Protesters: Broward Animal Shelter Leaders Should Be Ousted
In 2011, Broward County took in 17,002 pets and euthanized 9,672 of them — roughly 27 a day. This high kill rate eventually led county commissioners to enact a resolution in April 2012 declaring that it would work to convert its animal shelters to no-kill facilities.
But in the following years, as critics from a group called Pets Broward pointed out, killings at the shelter only increased. And while the county is building a new, $15.2 million, 40,000-square-foot shelter that is expected to be completed in 2016, it will accommodate only roughly the same number of animals as the current shelter. The leaders of Pets Broward says the county shelter needs new management.
On Saturday, they protested with signs outside the county shelter.
"The idea is to have a no-kill community and a no-kill community is achieved only by running programs that help decrease the overpopulation issue, which is education outreach; high-volume, low-cost available spay and neuter," Pets Broward's Meredith Bruder says. "Because that's what this county needs, and we don't have it.
"If any private business was run the way the county runs its animal shelter program," Bruder says, "it would close down in a week."
In addition to the high euthanasia rate, New Times published a story about a woman leaving an abandoned kitten with Animal Control, only to find out it was put down for no reason. Animal Control allegedly tried to cover up unnecessarily euthanizing the kitten.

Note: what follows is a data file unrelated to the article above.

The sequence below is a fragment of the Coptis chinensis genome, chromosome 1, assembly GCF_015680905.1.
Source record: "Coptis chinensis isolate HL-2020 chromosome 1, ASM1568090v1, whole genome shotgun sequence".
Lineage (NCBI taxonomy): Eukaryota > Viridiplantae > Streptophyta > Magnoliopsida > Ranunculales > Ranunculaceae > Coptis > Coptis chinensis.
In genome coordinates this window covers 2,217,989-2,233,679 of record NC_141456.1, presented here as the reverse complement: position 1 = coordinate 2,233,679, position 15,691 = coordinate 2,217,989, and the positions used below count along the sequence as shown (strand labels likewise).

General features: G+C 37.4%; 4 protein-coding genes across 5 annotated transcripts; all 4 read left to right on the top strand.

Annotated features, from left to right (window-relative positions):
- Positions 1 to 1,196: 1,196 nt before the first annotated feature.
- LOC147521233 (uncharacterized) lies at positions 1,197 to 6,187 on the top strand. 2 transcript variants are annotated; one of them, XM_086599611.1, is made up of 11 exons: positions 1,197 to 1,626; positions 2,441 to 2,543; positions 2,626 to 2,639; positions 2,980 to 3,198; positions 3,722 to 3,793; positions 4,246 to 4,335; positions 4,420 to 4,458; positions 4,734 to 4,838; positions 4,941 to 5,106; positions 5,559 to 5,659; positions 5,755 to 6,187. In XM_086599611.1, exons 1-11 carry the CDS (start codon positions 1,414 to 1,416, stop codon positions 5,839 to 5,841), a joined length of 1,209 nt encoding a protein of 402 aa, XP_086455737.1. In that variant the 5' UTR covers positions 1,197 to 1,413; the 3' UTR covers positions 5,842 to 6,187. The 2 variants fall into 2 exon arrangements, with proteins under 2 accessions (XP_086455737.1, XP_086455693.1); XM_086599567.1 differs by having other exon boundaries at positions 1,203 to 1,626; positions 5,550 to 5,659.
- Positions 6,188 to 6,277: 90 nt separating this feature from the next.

Most recently, No Kill Nation, a national group based in Lighthouse Point that organized today's Just One Day event to help get the message out about adopting pets, says Broward has dragged its feet in cooperating with the event. While Miami-Dade has seen tremendous success with Just One Day, Broward has seen abysmal number of pets adopted every year. Organizers blame Broward Animal Care and Adoption's leadership.
New Times has been told that Animal Care and Adoption Section Director Susan G. Pierce is currently on "extended leave."
When asked about the criticism lobbed their way, Thomas Adair, operations director and assistant director at Broward County Animal Care and Adoption, insists that they are doing everything they can with the resources they have to save lives. Adair says he's aware of the protests as well.
"We were in the middle of an adoption process when the protesters showed up," he says.
"We are doing everything within our resources to get homes for these animals and doing everything we can to save their lives. We're in the business of saving lives with every resource given us."
Some groups argue that euthanizing animals is a necessary evil because there are never enough people to adopt all the needy animals and shelters will fill up, leaving animals to suffer and die on the streets.
But Bruder counters that argument, saying that no-kill is achieved not by building more shelters but by running programs — commonly called TNR, for trap, neuter, release — that deal with the issues that create overpopulation. And she says activists are not confident in Adair's leadership either.
"We believe a new director is key," she says. "And that the new director should be able to build their team as they see fit. So ultimately Mr. Adair's position should become the decision of a qualified, experienced director. To this point, it seems he has accomplished little, though, and the key component of funding the no-kill programs — selling pet tags — is at an all-time low."
Pets Broward says they'll be holding another protest at the Broward Government Center on June 23.
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